Now, the addition. Of the code or the main code that they are focused on and are re regulating is the life safety code and FPA 1 0 1. But present. The addition of NFPA 1 0 1, uh, is the 2012 addition of the life safety code. This is often in conflict with other jurisdictions that may not enforce the life safety code or have a different, more commonly, a more current addition of the life safety code.
But. Getting down to the brass tax of enforcement, CMS enforces the 2012 edition of the life safety code. The 2012 edition of NFPA 99, the healthcare facilities code and in chapter two of the life safety code. As most code officials and, and code officianados know chapter two and NFPA 1 0 1 is the reference publications, codes and standards.
So whatever chapter two of the 2012 addition of the code references. Those are the other applicable additions, I believe. Um, the 2012 edition of the life safety code references, the 2010 or the 2011 edition of an FPA 13, the same for 72 for fire alarms. And a lot of folks will say, wait a second. It's 20, 21.
Why are they using such. Uh, an older addition of the code in codes and standards in publications. Well, it's the federal government and they've gotta come up with some standard. And in my experience, it's about every five to seven years. They'll go through, um, the. Process of Congress updating a, a more frequent or I'm, I'm sorry, a newer edition of the code, but right now we're in the 2012 edition of the life safety code.
And I would imagine at some point in the coming years, we're gonna see. Um, CMS adopt, uh, a more, a newer addition of the life safety code. And one of the things that that leads to GU is a lot of frustration. You know, I can only imagine, uh, in your practice when you're trying to figure out the codes and standards for one of your clients, you know, you've gotta look for those conflicts.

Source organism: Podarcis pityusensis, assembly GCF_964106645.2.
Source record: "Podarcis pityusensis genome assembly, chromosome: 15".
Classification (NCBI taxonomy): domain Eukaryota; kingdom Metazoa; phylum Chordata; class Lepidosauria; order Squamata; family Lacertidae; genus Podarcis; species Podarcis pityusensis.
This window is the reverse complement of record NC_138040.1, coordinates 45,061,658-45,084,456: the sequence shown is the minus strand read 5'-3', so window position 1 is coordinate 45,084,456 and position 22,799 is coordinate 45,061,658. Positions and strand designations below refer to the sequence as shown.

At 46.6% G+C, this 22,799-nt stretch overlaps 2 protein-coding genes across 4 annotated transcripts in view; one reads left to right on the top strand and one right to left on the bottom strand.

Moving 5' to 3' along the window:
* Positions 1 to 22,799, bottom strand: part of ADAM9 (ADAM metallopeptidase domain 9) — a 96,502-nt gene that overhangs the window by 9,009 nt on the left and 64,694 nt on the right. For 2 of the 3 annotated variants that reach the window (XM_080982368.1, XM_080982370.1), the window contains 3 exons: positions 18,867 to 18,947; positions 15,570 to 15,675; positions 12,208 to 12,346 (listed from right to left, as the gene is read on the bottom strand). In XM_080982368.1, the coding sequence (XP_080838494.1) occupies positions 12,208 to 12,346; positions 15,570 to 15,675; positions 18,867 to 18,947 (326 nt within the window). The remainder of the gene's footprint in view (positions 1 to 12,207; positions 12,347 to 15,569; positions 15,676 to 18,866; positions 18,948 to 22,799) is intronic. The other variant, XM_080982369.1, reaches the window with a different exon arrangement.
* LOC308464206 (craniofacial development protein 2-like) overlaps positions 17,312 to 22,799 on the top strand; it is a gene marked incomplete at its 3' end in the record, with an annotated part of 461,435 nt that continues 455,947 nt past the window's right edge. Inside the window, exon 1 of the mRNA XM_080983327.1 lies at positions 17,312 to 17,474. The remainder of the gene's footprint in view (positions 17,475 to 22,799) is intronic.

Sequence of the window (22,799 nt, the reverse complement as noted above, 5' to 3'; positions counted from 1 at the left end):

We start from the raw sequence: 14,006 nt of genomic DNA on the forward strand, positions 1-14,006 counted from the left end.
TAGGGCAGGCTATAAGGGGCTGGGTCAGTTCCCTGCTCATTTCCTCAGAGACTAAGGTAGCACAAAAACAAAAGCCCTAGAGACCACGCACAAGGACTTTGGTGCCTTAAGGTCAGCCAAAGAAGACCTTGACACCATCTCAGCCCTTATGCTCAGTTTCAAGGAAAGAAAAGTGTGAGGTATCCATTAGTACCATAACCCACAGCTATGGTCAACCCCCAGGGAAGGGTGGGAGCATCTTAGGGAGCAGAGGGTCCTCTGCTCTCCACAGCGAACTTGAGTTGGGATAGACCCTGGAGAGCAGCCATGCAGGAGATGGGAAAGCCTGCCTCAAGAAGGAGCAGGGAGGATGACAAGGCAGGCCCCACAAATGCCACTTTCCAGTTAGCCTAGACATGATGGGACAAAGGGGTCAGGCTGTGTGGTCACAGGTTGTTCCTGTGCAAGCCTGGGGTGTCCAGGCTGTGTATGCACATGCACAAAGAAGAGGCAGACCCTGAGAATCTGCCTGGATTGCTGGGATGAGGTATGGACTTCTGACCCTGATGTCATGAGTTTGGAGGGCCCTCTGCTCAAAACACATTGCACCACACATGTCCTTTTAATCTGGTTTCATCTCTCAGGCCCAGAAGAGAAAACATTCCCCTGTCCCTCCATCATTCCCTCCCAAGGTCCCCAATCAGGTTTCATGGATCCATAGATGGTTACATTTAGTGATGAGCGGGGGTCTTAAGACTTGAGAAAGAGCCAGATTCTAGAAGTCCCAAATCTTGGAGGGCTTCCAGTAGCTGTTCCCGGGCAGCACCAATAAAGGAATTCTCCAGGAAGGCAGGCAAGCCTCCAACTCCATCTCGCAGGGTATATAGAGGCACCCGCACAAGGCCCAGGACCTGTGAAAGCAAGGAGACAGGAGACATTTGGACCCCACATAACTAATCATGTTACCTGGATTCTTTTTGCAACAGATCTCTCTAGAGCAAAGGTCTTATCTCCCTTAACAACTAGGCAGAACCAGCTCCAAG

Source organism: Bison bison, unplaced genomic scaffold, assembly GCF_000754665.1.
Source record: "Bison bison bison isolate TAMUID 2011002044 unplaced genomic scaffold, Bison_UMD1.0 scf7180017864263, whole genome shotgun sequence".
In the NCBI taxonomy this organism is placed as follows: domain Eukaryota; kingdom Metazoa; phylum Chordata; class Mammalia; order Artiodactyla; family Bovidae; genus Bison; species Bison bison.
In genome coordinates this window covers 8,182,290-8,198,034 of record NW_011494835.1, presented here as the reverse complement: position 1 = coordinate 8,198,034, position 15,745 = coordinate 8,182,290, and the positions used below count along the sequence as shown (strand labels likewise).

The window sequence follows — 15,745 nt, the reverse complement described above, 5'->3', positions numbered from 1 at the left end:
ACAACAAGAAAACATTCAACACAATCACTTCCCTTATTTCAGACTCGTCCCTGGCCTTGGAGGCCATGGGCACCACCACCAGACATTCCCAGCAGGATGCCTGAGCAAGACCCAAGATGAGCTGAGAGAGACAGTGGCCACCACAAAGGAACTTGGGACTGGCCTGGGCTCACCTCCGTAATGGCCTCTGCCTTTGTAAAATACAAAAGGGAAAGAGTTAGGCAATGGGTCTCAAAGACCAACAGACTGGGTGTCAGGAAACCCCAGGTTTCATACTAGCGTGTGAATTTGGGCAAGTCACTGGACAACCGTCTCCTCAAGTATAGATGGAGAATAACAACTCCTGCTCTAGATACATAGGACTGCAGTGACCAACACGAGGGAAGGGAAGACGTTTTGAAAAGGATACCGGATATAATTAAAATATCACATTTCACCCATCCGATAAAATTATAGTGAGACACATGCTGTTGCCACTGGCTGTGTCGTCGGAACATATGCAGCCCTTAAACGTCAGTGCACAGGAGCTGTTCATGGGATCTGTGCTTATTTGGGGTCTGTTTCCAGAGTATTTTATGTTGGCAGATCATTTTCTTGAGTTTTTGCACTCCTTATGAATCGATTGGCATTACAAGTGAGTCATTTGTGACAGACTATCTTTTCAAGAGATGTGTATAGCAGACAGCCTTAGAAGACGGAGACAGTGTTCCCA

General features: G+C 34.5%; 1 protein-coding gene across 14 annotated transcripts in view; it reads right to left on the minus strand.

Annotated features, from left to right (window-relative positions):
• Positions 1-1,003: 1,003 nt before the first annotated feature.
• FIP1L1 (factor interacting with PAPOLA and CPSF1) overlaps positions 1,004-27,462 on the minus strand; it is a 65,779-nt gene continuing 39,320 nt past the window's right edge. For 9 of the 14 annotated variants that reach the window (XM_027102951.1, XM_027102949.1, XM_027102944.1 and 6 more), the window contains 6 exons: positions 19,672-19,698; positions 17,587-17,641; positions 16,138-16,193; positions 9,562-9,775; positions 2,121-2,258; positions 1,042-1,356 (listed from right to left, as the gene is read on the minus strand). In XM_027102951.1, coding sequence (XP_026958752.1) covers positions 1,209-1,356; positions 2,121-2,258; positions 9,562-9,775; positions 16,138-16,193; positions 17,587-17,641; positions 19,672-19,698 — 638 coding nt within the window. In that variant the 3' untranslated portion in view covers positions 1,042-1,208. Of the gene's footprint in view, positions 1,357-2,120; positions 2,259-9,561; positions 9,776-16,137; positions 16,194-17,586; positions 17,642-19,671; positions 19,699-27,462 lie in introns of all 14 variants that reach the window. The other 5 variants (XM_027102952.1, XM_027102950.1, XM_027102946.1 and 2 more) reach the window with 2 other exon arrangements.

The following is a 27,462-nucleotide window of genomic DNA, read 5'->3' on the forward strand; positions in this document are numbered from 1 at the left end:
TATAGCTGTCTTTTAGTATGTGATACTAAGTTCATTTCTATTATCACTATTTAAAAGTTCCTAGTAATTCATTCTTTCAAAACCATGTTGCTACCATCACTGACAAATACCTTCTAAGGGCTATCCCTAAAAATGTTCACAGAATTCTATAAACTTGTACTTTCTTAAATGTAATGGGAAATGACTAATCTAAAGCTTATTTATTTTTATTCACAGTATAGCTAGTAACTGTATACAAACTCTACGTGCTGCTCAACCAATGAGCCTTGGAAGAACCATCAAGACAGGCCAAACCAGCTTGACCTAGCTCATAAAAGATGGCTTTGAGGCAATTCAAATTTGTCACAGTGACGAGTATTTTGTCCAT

You've gotta look for those incongruencies and. In my experience with healthcare, uh, facilities, particularly long term care or skilled nursing facilities. Um, there's a ton of frustration when it comes to navigating all the different AJS that are out there. Yeah. Stan, it's definitely a struggle. It feels like, um, operating in a, in a very, uh, specific or a different state.
And like, you know, I I'd compare it to like the difference between. Traditional code and then like working on a department of defense job it's you gotta throw the book out the window and, uh, uh, assume a whole new, uh, rules of engagement and operations. Uh, one part, one part, uh, that was confusing for me.
And, and maybe you could touch on this a little bit was, um, you know, the. International building code is generally what's adopted in, uh, most of the jurisdictions that I work in. You know, how does this, how does NFPA 1 0 1 and how you know, uh, CMS, um, and how they adopt NFPA 1 0 1 and N F P 99. You know, how do these two documents, uh, play with each other because, um, you know, the state or the, one of the jurisdictions, that's not the, the Medicare, uh, facility, um, might, uh, adopt I B, C or IM C.
And so how do these two documents, uh, cohabitate, I guess, Well, they, they really don't because the CMS doesn't really dabble into building codes. They defer to the, uh, appropriate jurisdiction that has authority. And sometimes there's multiple jurisdictions. Uh, I go back to my experience w working with the fire district, I had three different municipalities within my district, along with unincorporated cook county.
Each of those jurisdictions had their own building code, their own electric code. And then if you factored in a school, the school was exempt from our particular authority. They had their own code. And even in the seventies, eighties and nineties, they were still using, I believe the 1967 edition. Of the AIA code.
So there's a lot of conflict, a lot of consternation, a lot of frustration. And that's when I would have to tap in my third party, reviewer my fire protection engineering company from a local, uh, fire protection engineer that was in the Chicago area to, to navigate some of these things. But CMS really does not address, um, The building codes at all, they defer to the ones that are applicable.
And then if, if, uh, any of our, our, our listeners, um, are thinking about an assisted living facility, you know, to the. Common person on the street, you know, you're, you're, you're driving by a Manor care facility, a sunrise facility, a Genesis facility. The assumption can't be, if there's elderly folks in there, that must be a nursing home because there's different levels of care and licensure that's out there that comes with different requirements.